Contact within the Faculty: Prof. Dr. P. Kolominsky-Rabas, Department of Neurology

Complications related to infectious diseases have significantly reduced, particularly in the developed countries, due to the availability and use of broad-range antibiotics and wide variety of antimicrobial agents. Excessive use of antibiotics and antimicrobial agents increased significantly the number of multi-drug resistant (MDR) bacteria. This has resulted in a serious threat to public health. The inexorable rise in the incidence of antibiotic resistance in bacterial pathogens, coupled with the low rate of emergence of new clinically useful antibiotics, has refocused attention on finding alternatives to overcome antimicrobial resistance. Novel strategies aiming to reduce the amount of antibiotics, but able to prevent and treat animal and human infections should be investigated, evidenced and approved. Among the various approaches, the use of graphene and its derivatives is currently considered a highly promising strategy to overcome microbial drug resistance. In line with this interest in graphene by the European Commission through the graphene ‘flagship’ initiatives, we respond in this consortium by exploring the utility of novel graphene based nanocomposites for the management and better understanding of microbial infections. The anti-microbical potential of the novel graphene based nanomaterials, the possibility of using such structures for the development of non-invasive therapies together with the understanding of the mechanism of action will be the main focal points of the proposed project entitled “PANG”, relating to Pathogen and Graphene. The  multidisciplinary project uniquely suits high-level interdisciplinary and cross-border training.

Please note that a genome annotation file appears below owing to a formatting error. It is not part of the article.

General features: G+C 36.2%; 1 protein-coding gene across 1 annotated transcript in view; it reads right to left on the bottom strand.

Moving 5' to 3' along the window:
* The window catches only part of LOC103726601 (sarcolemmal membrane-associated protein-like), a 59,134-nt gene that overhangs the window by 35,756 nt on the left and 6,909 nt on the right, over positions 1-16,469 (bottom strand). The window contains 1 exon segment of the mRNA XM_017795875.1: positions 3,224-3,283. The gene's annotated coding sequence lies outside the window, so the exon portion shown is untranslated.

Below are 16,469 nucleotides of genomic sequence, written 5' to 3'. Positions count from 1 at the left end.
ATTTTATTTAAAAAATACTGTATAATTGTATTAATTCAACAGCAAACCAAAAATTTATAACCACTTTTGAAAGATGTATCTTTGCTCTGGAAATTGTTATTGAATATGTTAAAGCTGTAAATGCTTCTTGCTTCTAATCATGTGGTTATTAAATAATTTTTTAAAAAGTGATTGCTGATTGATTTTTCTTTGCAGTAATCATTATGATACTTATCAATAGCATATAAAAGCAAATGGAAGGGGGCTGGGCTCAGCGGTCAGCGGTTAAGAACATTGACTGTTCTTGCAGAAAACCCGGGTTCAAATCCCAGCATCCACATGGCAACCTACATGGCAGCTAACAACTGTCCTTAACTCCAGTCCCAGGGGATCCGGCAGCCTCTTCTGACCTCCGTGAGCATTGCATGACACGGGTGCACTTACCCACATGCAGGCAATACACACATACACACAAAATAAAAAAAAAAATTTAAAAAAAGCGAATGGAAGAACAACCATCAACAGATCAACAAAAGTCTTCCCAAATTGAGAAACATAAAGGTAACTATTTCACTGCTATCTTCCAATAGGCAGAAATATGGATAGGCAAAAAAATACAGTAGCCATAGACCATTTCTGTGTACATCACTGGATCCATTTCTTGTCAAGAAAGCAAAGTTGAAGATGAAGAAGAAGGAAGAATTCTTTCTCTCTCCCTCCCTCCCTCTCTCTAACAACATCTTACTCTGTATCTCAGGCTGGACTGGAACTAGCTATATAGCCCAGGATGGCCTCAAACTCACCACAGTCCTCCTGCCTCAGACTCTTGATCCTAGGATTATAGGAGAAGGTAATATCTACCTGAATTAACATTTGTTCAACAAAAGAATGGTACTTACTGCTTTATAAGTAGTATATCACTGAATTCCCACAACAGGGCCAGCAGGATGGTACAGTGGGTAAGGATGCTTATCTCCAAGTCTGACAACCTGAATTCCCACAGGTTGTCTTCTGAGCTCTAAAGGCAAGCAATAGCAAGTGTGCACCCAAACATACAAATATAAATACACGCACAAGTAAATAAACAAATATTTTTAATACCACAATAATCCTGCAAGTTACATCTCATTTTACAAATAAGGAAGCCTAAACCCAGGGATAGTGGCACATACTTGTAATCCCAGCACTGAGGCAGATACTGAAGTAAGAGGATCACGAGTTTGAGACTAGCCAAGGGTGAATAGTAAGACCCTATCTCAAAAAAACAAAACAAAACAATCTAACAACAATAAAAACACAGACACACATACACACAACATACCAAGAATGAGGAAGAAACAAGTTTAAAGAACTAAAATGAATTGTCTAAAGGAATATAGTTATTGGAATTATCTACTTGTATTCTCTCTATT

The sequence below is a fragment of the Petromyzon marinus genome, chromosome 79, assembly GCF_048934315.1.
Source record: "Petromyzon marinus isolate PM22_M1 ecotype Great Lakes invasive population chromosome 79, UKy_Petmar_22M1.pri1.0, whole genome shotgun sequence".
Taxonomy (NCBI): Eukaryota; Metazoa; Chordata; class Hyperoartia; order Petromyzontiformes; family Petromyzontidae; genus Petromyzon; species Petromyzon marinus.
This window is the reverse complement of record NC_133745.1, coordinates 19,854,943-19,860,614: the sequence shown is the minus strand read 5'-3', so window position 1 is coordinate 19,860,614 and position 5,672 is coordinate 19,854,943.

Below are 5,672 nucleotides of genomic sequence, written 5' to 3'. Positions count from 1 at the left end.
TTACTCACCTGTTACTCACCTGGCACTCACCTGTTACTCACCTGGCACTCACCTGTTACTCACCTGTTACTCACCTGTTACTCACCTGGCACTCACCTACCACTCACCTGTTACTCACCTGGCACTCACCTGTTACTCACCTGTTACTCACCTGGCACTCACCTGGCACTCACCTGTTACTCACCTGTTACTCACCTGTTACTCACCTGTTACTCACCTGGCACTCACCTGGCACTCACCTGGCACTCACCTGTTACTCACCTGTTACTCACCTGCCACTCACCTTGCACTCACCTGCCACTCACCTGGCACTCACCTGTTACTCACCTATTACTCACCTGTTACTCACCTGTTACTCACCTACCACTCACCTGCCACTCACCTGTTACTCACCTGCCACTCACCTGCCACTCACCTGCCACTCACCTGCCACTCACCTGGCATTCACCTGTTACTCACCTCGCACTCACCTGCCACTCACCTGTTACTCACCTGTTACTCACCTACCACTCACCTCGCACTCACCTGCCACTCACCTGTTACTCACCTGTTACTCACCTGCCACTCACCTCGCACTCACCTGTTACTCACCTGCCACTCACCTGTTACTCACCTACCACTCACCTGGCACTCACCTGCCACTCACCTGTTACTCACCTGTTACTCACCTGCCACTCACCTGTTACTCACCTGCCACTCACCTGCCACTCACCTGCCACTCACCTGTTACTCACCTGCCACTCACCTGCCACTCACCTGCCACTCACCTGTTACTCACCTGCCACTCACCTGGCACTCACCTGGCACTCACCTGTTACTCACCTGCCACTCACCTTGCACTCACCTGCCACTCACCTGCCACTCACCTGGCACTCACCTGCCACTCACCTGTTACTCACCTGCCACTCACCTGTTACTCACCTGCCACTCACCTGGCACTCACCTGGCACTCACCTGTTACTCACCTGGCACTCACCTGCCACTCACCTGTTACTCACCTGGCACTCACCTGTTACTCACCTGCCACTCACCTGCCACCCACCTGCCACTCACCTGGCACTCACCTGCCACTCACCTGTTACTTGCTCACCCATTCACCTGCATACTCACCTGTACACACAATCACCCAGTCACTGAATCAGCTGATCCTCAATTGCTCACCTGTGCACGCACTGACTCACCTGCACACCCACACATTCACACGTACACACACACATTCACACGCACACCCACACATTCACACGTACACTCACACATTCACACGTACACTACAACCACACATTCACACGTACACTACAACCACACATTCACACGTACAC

Contact within the Faculty: Dr. Luis Munoz, Prof. Dr. G. Schett, Department of Medicine 3 – Rheumatology and Immunology

PROMISS (PRevention Of Malnutrition In Senior Subjects in the EU) is a multi-country project aiming to turn the challenge of tackling malnutrition in community-dwelling older persons into an opportunity for healthy ageing for the future. The PROMISS consortium contains worldwide expertise in epidemiology, clinical trials, geriatrics, nutrition, physical activity, microbiomics, as well as in behavior, consumer, sensory  and computer sciences. It builds on strong collaborations with food industry and SME to strengthen innovation of the European agri-food sector and their market position. Existing data from scientifically well-established prospective aging cohorts and national nutritional surveys from Europe and ‘third countries’ will be combined with new data from short- and long-term intervention studies in older persons at risk. Its holistic approach will provide insight in the causality of the links between diet, physical activity, appetite and malnutrition and underlying pathways, thereby providing the necessary evidence to develop optimal, sustainable and evidence-based dietary and physical activity strategies to prevent malnutrition and enhance active and healthy aging. PROMISS will also deliver food concepts and products as well as persuasive technology to support adherence to these strategies. The dietary and physical activity strategies and food products will be specifically developed with older user involvement to meet the needs and fit the preferences of older consumers. In close collaboration with stakeholders, PROMISS will translate these strategies into practical recommendations to guide policy and health professionals at EU- and Member States level. Dissemination and implementation takes place through strong dissemination partners operating on an European level and linked to national networks across Member States. PROMISS promises prevention of malnutrition, additional healthy life years and a strengthening of EU’s food industry.